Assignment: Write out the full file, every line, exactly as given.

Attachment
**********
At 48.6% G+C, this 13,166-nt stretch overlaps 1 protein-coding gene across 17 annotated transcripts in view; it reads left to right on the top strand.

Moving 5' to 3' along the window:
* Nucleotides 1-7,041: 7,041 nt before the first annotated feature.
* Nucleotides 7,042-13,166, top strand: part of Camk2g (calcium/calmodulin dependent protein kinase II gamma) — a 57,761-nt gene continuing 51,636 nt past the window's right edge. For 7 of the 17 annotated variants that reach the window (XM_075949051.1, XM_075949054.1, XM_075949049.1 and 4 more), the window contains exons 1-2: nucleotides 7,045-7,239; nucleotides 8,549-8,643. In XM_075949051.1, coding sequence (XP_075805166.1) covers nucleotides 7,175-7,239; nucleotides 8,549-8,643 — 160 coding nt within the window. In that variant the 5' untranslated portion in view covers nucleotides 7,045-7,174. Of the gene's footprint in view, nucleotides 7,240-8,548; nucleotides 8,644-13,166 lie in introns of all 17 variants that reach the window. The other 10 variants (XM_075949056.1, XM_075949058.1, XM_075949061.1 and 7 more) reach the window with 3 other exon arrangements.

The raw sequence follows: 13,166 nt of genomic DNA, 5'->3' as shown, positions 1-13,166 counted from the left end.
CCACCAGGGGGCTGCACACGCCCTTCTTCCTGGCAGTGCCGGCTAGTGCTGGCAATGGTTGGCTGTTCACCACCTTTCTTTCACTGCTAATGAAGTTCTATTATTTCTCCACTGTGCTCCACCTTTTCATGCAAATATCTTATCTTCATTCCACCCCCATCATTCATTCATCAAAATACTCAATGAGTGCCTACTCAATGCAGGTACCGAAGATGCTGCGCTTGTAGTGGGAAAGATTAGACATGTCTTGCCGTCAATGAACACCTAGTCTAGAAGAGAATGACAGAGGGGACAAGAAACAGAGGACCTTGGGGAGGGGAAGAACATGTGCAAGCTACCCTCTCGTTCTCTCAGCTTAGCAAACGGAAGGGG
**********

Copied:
At 48.6% G+C, this 13,166-nt stretch overlaps 1 protein-coding gene across 17 annotated transcripts in view; it reads left to right on the top strand.

Moving 5' to 3' along the window:
* Nucleotides 1-7,041: 7,041 nt before the first annotated feature.
* Nucleotides 7,042-13,166, top strand: part of Camk2g (calcium/calmodulin dependent protein kinase II gamma) — a 57,761-nt gene continuing 51,636 nt past the window's right edge. For 7 of the 17 annotated variants that reach the window (XM_075949051.1, XM_075949054.1, XM_075949049.1 and 4 more), the window contains exons 1-2: nucleotides 7,045-7,239; nucleotides 8,549-8,643. In XM_075949051.1, coding sequence (XP_075805166.1) covers nucleotides 7,175-7,239; nucleotides 8,549-8,643 — 160 coding nt within the window. In that variant the 5' untranslated portion in view covers nucleotides 7,045-7,174. Of the gene's footprint in view, nucleotides 7,240-8,548; nucleotides 8,644-13,166 lie in introns of all 17 variants that reach the window. The other 10 variants (XM_075949056.1, XM_075949058.1, XM_075949061.1 and 7 more) reach the window with 3 other exon arrangements.

The raw sequence follows: 13,166 nt of genomic DNA, 5'->3' as shown, positions 1-13,166 counted from the left end.
CCACCAGGGGGCTGCACACGCCCTTCTTCCTGGCAGTGCCGGCTAGTGCTGGCAATGGTTGGCTGTTCACCACCTTTCTTTCACTGCTAATGAAGTTCTATTATTTCTCCACTGTGCTCCACCTTTTCATGCAAATATCTTATCTTCATTCCACCCCCATCATTCATTCATCAAAATACTCAATGAGTGCCTACTCAATGCAGGTACCGAAGATGCTGCGCTTGTAGTGGGAAAGATTAGACATGTCTTGCCGTCAATGAACACCTAGTCTAGAAGAGAATGACAGAGGGGACAAGAAACAGAGGACCTTGGGGAGGGGAAGAACATGTGCAAGCTACCCTCTCGTTCTCTCAGCTTAGCAAACGGAAGGGG